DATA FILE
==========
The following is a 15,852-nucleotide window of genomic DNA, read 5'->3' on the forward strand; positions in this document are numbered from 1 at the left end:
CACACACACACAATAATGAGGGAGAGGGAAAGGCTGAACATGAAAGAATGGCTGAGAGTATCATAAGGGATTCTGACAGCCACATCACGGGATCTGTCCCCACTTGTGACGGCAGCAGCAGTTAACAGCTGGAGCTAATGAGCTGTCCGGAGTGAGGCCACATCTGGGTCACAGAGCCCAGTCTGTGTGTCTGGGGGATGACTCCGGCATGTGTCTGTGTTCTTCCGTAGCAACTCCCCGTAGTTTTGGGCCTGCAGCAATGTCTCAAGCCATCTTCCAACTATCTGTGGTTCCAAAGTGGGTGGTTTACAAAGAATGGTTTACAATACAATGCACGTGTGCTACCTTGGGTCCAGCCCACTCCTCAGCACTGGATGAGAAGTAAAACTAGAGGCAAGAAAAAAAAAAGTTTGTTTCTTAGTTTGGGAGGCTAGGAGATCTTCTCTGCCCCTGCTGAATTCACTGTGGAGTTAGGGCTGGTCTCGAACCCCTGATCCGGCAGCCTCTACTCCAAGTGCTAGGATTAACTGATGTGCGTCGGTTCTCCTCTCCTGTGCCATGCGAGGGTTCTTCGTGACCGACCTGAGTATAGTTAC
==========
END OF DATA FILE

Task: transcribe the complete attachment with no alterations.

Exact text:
The following is a 15,852-nucleotide window of genomic DNA, read 5'->3' on the forward strand; positions in this document are numbered from 1 at the left end:
CACACACACACAATAATGAGGGAGAGGGAAAGGCTGAACATGAAAGAATGGCTGAGAGTATCATAAGGGATTCTGACAGCCACATCACGGGATCTGTCCCCACTTGTGACGGCAGCAGCAGTTAACAGCTGGAGCTAATGAGCTGTCCGGAGTGAGGCCACATCTGGGTCACAGAGCCCAGTCTGTGTGTCTGGGGGATGACTCCGGCATGTGTCTGTGTTCTTCCGTAGCAACTCCCCGTAGTTTTGGGCCTGCAGCAATGTCTCAAGCCATCTTCCAACTATCTGTGGTTCCAAAGTGGGTGGTTTACAAAGAATGGTTTACAATACAATGCACGTGTGCTACCTTGGGTCCAGCCCACTCCTCAGCACTGGATGAGAAGTAAAACTAGAGGCAAGAAAAAAAAAAGTTTGTTTCTTAGTTTGGGAGGCTAGGAGATCTTCTCTGCCCCTGCTGAATTCACTGTGGAGTTAGGGCTGGTCTCGAACCCCTGATCCGGCAGCCTCTACTCCAAGTGCTAGGATTAACTGATGTGCGTCGGTTCTCCTCTCCTGTGCCATGCGAGGGTTCTTCGTGACCGACCTGAGTATAGTTAC